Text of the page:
3 Mistakes You Can Avoid When Starting A New Business

Setting Up Your Own Business? Avoid these 3 mistakes to better ensure the survival of your company.

The advent of the internet age also means setting up your own business has become a breeze.  Whether you are operating an e-commerce or selling coffee in a hipster cafe, there are some business fundamentals that apply to all business owners. Provided below are three very common mistakes that you should avoid so that you remain firmly on the road to success!

1) Cashflow Management

No matter how big or small a business is, understanding cashflow is a key knowledge any business owner should have. Cash flow is essentially the movement of cash in and out of your business. A negative cash flow happens when your cash outflow is more than the amount of cash coming into your business account. Cashflow is important as it impacts your daily business operations.

Imagine this: You are a clothing distributor to several shops in Far East Plaza. You would usually buy your clothes overseas and sell it to your clients locally. This means that you need to pay your wholesaler upfront, and only receive revenue from your clients at the end of the month. Will you have enough cash on hand to be able to pay upfront first?


[image credits: Hotels-taipei.com]

When it comes to managing cash flow, you can either try to get money to come in faster or reduce the amount of money tied up(in your clothes inventory for example) so as to generate more cash. In this example, is there a way for you to get your clients to pay you upfront and delay the payment to your wholesaler? This will give you more cash from your clients to pay for the goods you ordered so that you do not need to borrow from banks and incur extra business costs.

A business can be profitable but be in negative cash flow. This is why a successful and profitable company can still go bankrupt! Thus, managing cashflow is a crucial skill that any business owner should learn in order to ensure the survival of their company.

2) Not Investing In Marketing

For a new business, entrepreneurs are usually struggling to stay afloat, cutting as much business cost as they can. This is why they often neglect the importance of investing in marketing. How else can you increase reach to a wider audience if you do not invest in marketing?

Because you are not Apple, Coca Cola or L’oreal(which still invest millions in marketing by the way), the more compelling the reason for you to get your brand name out there.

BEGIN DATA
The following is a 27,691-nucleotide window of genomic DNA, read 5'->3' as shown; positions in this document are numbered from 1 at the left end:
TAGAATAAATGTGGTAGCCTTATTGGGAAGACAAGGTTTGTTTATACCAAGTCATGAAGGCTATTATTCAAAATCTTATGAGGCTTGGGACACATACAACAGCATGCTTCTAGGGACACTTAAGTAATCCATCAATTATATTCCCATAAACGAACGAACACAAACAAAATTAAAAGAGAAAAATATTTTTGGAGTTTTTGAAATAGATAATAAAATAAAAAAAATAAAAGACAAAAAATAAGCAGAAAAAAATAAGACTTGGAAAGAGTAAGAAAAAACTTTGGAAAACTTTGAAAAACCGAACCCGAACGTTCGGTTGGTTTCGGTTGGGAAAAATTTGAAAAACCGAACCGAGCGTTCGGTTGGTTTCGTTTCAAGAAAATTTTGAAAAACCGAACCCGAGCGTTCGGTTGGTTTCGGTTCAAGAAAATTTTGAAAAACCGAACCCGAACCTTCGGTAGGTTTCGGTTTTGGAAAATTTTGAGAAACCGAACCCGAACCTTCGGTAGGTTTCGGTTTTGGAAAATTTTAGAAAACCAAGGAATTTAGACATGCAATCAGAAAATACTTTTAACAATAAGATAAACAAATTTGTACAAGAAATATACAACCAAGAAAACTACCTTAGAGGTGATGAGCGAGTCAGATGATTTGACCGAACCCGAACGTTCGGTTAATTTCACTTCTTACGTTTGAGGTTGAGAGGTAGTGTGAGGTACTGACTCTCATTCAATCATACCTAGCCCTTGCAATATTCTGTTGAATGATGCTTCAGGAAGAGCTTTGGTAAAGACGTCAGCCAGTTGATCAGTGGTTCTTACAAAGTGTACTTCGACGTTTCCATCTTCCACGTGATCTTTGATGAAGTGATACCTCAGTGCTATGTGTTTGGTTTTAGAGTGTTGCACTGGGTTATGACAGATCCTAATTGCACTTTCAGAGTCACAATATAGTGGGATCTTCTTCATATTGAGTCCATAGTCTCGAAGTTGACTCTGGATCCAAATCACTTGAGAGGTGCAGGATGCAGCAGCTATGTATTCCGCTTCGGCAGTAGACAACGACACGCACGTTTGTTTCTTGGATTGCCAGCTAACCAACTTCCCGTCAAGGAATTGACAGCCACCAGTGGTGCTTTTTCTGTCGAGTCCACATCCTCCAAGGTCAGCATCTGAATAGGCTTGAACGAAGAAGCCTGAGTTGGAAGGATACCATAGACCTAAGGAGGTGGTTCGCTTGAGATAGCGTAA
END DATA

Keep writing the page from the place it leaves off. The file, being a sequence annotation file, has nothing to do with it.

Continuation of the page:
[image credits: makeupstash.com]

Marketing does not need to be expensive or fanciful, thanks to the internet. You no longer need to spend thousands of dollars on a small print ad on the local newspapers. Setting up a Facebook page or Instagram account is free, you only need to invest time in managing it.

Updating your website with relevant content articles for your audience once a week takes you less than 2 hours a week and tracking the results of your effort also forces you to learn new skills and understand new ways to grow your business. You’d be surprised, a little effort can prove huge results over the long term – it works a bit like compounding interest.

3) Not Willing To Learn New Skills


[image credits: Pixabay]

One reason why I have tremendous respect for anyone who has ever launched their own business is the fact that they are willing to take the risk of having to learn everything needed to grow their business. Business owners are usually conscientious learners – if you aren’t, you’d realise that you will be forced to be one.

Let’s say, your core skill is in web design, you’d soon find that having that skill itself will not be enough in providing your clients with the services they need. Together with designing a website includes copywriting, understanding user experience or perhaps building a landing page for client registration.

How are you going to sell yourself if you stick to just one skill? You’d have to either learn the skills, or engage others who can provide these complementary skills.

You’d also realise that running a business means you need to learn simple accounting, marketing, perform administrative work and learn sales. If you aren’t ready to embrace these as part of business building, then perhaps you are better suited to work for someone else!

What big-time mistakes can you think of before starting a business? Let us know!

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Lynette Tan

Lynette has more than six years of experience in financial analysis and writing, having stepped foot in the financial world as a commodities analyst. With a passion for personal investing and financial literacy, she hopes to help others gain investment knowledge by making investment concepts plain and simple for the man on the street.

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